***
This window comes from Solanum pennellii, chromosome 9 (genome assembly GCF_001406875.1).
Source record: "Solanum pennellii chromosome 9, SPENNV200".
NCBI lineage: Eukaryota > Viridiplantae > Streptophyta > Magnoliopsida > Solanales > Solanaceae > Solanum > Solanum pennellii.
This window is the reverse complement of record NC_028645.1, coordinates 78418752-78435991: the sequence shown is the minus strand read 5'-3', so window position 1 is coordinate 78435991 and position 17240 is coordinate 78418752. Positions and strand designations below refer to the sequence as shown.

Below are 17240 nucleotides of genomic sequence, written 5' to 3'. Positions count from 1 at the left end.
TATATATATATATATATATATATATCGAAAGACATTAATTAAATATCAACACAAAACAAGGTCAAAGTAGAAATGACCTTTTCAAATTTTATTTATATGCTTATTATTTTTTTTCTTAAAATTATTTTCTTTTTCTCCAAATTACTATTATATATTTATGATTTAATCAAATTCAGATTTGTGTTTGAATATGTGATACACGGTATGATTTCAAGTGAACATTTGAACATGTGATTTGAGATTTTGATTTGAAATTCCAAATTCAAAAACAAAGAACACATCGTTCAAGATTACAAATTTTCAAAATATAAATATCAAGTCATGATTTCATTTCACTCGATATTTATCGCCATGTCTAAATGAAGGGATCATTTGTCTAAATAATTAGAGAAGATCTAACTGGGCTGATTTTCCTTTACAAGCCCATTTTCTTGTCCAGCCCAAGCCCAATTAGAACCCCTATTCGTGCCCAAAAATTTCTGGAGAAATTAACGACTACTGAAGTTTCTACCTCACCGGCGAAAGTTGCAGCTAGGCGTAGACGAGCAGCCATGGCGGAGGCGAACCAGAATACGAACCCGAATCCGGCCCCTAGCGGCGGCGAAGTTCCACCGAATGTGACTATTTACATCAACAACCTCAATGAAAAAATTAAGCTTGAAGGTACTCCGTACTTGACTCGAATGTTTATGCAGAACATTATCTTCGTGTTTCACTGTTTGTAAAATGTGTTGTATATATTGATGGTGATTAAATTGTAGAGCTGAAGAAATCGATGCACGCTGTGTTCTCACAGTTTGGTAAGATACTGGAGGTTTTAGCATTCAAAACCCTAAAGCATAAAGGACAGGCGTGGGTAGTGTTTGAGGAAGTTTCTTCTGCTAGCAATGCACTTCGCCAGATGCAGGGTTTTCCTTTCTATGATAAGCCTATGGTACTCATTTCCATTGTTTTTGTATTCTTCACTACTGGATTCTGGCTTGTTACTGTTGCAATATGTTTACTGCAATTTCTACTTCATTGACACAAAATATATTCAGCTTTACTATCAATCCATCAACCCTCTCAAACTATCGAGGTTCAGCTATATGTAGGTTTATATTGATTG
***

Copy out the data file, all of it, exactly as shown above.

This window comes from Solanum pennellii, chromosome 9 (genome assembly GCF_001406875.1).
Source record: "Solanum pennellii chromosome 9, SPENNV200".
NCBI lineage: Eukaryota > Viridiplantae > Streptophyta > Magnoliopsida > Solanales > Solanaceae > Solanum > Solanum pennellii.
This window is the reverse complement of record NC_028645.1, coordinates 78418752-78435991: the sequence shown is the minus strand read 5'-3', so window position 1 is coordinate 78435991 and position 17240 is coordinate 78418752. Positions and strand designations below refer to the sequence as shown.

Below are 17240 nucleotides of genomic sequence, written 5' to 3'. Positions count from 1 at the left end.
TATATATATATATATATATATATATCGAAAGACATTAATTAAATATCAACACAAAACAAGGTCAAAGTAGAAATGACCTTTTCAAATTTTATTTATATGCTTATTATTTTTTTTCTTAAAATTATTTTCTTTTTCTCCAAATTACTATTATATATTTATGATTTAATCAAATTCAGATTTGTGTTTGAATATGTGATACACGGTATGATTTCAAGTGAACATTTGAACATGTGATTTGAGATTTTGATTTGAAATTCCAAATTCAAAAACAAAGAACACATCGTTCAAGATTACAAATTTTCAAAATATAAATATCAAGTCATGATTTCATTTCACTCGATATTTATCGCCATGTCTAAATGAAGGGATCATTTGTCTAAATAATTAGAGAAGATCTAACTGGGCTGATTTTCCTTTACAAGCCCATTTTCTTGTCCAGCCCAAGCCCAATTAGAACCCCTATTCGTGCCCAAAAATTTCTGGAGAAATTAACGACTACTGAAGTTTCTACCTCACCGGCGAAAGTTGCAGCTAGGCGTAGACGAGCAGCCATGGCGGAGGCGAACCAGAATACGAACCCGAATCCGGCCCCTAGCGGCGGCGAAGTTCCACCGAATGTGACTATTTACATCAACAACCTCAATGAAAAAATTAAGCTTGAAGGTACTCCGTACTTGACTCGAATGTTTATGCAGAACATTATCTTCGTGTTTCACTGTTTGTAAAATGTGTTGTATATATTGATGGTGATTAAATTGTAGAGCTGAAGAAATCGATGCACGCTGTGTTCTCACAGTTTGGTAAGATACTGGAGGTTTTAGCATTCAAAACCCTAAAGCATAAAGGACAGGCGTGGGTAGTGTTTGAGGAAGTTTCTTCTGCTAGCAATGCACTTCGCCAGATGCAGGGTTTTCCTTTCTATGATAAGCCTATGGTACTCATTTCCATTGTTTTTGTATTCTTCACTACTGGATTCTGGCTTGTTACTGTTGCAATATGTTTACTGCAATTTCTACTTCATTGACACAAAATATATTCAGCTTTACTATCAATCCATCAACCCTCTCAAACTATCGAGGTTCAGCTATATGTAGGTTTATATTGATTG